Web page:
Filed under: general
Having decided to take action, I next had to decide what actions to take. Since I’m currently a student and so a) have little money, and b) live a semi-nomadic lifestyle, renting apartments and moving every couple of years, what ever changes I made, at least to begin with, had to be economical ones that didn’t increase the amount of possessions I would have to take with me when I moved. Also, I soon realized how quickly one could become overwhelmed by the sheer amount of information, some of it conflicting, available about sustainable living. Becoming overwhelmed was not what I had in mind when I started this endeavor. So I started small and started slow.
Here are some general guidelines that I’ve developed for myself. I believe they will be helpful for anyone who is trying to “go green:”
*Start small and start slow. Focus on one aspect of your life at a time, with small changes that can have a large impact. For instance, first make changes to your eating habits cleaning and your use of electricity; worry about things like sustainable vacations only after you’ve made changes to your everyday life. Also, look for changes you can make without having to buy anything or require a small initial investment that will save you a great deal of money in the long run; you’re likely to find that these changes are the easiest to implement.
*Look for changes you can make that are beneficial in more than one way. For instance, make choices that not only have an environmental benefit, but an economic one and/or a medical one as well. Since I hate shopping, I look for choices that also reduce the number of items on my shopping list. I also prefer to spend as little time cleaning as possible, so one of my priorities has been to replace disposable items, such as kleenex, napkins, q-tips, acne pads, and feminine hygiene products, with reusable ones. This reduces the waste I produce (environmental benefit), the amount of money spent on household items (economic benefit), the number of products I routinely need to buy (less shopping), and the number of times I need to empty my trash (less cleaning).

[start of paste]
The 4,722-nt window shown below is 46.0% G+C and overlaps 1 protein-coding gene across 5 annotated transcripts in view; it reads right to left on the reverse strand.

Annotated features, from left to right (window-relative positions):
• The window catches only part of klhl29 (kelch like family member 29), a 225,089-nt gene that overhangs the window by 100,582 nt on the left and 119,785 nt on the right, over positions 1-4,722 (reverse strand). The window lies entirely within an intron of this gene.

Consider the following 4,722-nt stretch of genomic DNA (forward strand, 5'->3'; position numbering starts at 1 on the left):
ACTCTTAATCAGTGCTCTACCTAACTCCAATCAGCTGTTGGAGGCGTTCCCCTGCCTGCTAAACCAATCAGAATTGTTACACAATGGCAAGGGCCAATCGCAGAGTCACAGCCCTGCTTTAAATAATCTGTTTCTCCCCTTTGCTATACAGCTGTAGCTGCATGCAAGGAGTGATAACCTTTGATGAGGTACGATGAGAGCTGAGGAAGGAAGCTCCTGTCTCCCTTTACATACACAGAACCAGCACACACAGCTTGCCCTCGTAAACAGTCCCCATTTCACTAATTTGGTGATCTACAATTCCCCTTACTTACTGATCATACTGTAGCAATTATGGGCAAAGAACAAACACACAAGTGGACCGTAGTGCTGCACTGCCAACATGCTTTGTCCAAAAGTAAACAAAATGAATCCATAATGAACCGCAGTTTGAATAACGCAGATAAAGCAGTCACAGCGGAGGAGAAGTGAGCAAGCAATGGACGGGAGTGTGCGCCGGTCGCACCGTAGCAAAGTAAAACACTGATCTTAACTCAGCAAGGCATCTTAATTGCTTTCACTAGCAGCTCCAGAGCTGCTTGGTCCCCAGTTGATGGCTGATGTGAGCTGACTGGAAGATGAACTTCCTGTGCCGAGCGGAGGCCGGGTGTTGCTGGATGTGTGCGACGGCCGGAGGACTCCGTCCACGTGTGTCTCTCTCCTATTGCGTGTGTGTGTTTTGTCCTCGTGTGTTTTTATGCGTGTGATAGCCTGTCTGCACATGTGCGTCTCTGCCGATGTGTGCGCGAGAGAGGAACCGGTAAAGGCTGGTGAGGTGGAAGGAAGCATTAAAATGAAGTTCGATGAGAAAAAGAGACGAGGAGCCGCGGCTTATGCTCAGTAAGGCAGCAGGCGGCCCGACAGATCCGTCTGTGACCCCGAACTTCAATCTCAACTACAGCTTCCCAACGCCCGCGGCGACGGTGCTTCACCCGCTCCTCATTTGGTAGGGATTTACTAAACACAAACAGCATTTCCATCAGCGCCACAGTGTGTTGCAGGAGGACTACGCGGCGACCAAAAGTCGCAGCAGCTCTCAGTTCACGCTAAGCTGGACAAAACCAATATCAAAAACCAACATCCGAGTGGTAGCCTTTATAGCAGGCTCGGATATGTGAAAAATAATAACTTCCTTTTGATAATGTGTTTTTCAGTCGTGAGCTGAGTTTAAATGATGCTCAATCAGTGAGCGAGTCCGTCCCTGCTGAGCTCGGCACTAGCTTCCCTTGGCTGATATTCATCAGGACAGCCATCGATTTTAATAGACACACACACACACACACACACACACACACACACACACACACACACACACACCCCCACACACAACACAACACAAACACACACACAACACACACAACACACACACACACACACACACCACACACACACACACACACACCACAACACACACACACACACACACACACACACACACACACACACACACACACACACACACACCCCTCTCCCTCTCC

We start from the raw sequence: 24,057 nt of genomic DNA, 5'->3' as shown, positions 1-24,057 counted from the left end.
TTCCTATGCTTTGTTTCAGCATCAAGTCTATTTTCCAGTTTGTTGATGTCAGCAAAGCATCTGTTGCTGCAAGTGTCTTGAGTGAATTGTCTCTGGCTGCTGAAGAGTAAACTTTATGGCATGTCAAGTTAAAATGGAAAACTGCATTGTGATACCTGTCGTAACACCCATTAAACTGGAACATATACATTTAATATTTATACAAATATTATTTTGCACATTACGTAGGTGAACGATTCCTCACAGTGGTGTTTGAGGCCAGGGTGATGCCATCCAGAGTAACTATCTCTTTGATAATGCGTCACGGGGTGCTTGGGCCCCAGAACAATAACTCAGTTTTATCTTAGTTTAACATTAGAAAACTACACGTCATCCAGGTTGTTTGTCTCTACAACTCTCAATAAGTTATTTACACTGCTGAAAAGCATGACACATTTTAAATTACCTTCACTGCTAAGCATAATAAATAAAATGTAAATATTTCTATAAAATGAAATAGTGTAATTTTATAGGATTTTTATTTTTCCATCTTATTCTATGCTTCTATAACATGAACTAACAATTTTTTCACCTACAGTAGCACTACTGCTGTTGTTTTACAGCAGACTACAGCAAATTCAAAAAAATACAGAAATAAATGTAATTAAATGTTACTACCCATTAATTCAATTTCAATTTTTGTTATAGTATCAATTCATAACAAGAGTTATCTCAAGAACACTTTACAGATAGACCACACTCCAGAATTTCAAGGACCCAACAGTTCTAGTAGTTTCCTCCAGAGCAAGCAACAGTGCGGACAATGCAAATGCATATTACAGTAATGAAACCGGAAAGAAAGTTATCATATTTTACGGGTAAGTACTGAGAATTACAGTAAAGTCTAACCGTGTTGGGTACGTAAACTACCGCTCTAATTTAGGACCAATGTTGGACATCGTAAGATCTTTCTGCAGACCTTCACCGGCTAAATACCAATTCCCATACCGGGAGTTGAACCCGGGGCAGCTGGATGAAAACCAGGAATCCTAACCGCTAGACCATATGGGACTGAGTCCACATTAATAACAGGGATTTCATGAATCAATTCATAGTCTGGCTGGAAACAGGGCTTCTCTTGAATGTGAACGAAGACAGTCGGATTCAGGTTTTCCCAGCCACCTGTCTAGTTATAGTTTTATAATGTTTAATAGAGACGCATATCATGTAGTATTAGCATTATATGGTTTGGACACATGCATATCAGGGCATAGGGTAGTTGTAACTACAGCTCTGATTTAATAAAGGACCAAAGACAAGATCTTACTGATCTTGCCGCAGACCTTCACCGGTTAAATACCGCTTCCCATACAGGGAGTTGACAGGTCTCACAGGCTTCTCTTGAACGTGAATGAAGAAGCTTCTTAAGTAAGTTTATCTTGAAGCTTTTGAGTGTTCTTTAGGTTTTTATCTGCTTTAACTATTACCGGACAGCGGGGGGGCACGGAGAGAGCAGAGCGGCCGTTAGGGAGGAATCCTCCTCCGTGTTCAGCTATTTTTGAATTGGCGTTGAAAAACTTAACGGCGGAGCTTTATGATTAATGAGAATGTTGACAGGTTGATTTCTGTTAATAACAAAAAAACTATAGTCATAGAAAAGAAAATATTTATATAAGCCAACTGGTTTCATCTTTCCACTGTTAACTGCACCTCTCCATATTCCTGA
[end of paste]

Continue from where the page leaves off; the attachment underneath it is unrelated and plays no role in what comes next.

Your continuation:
*Do what’s best for you in your circumstances, and be sure to take other people’s suggestions (including mine) in context. As a single, young woman living in an apartment, for instance, my priorities and the changes I can feasibly make are different than a family living in their own home. Everyone happens to have certain items “just lying around the house,” but they may be different from household to household. Finally, everyone values certain aspects of their lives differently, so making a certain change for one person may be no big deal, while for another it may represent a considerable sacrifice. Extract what advice you can use and don’t be affronted if advice given is inapplicable to you.
*Think critically about what you read. In particular, pay attention to the source of the information. It’s good advice in any situation, but there is a huge amount of information out there about environmental issues and sustainability and some of it conflicts. Also, the green movement touches on many political issues, and politics can obscure objectivity. Finally, the green movement has now attracted the attention of the major corporations, so there is an ever growing number of products on sale that are marketed towards environmentally minded people. Some of these products are indeed very useful. The utility of others, like this soy couch from Crate and Barrel, are dubious at best.
Above all, “going green” means gaining an awareness of yourself and society that is greater than you may be used to. It means thinking very carefully about why you do what you do and what is really important to you. In a way, it’s much like finally waking up after sleepwalking all your life. In the end, I believe that people make the best decisions they can, based on their options and their knowledge about those options. Seek to expand your options and learn what you can and the rest will follow.
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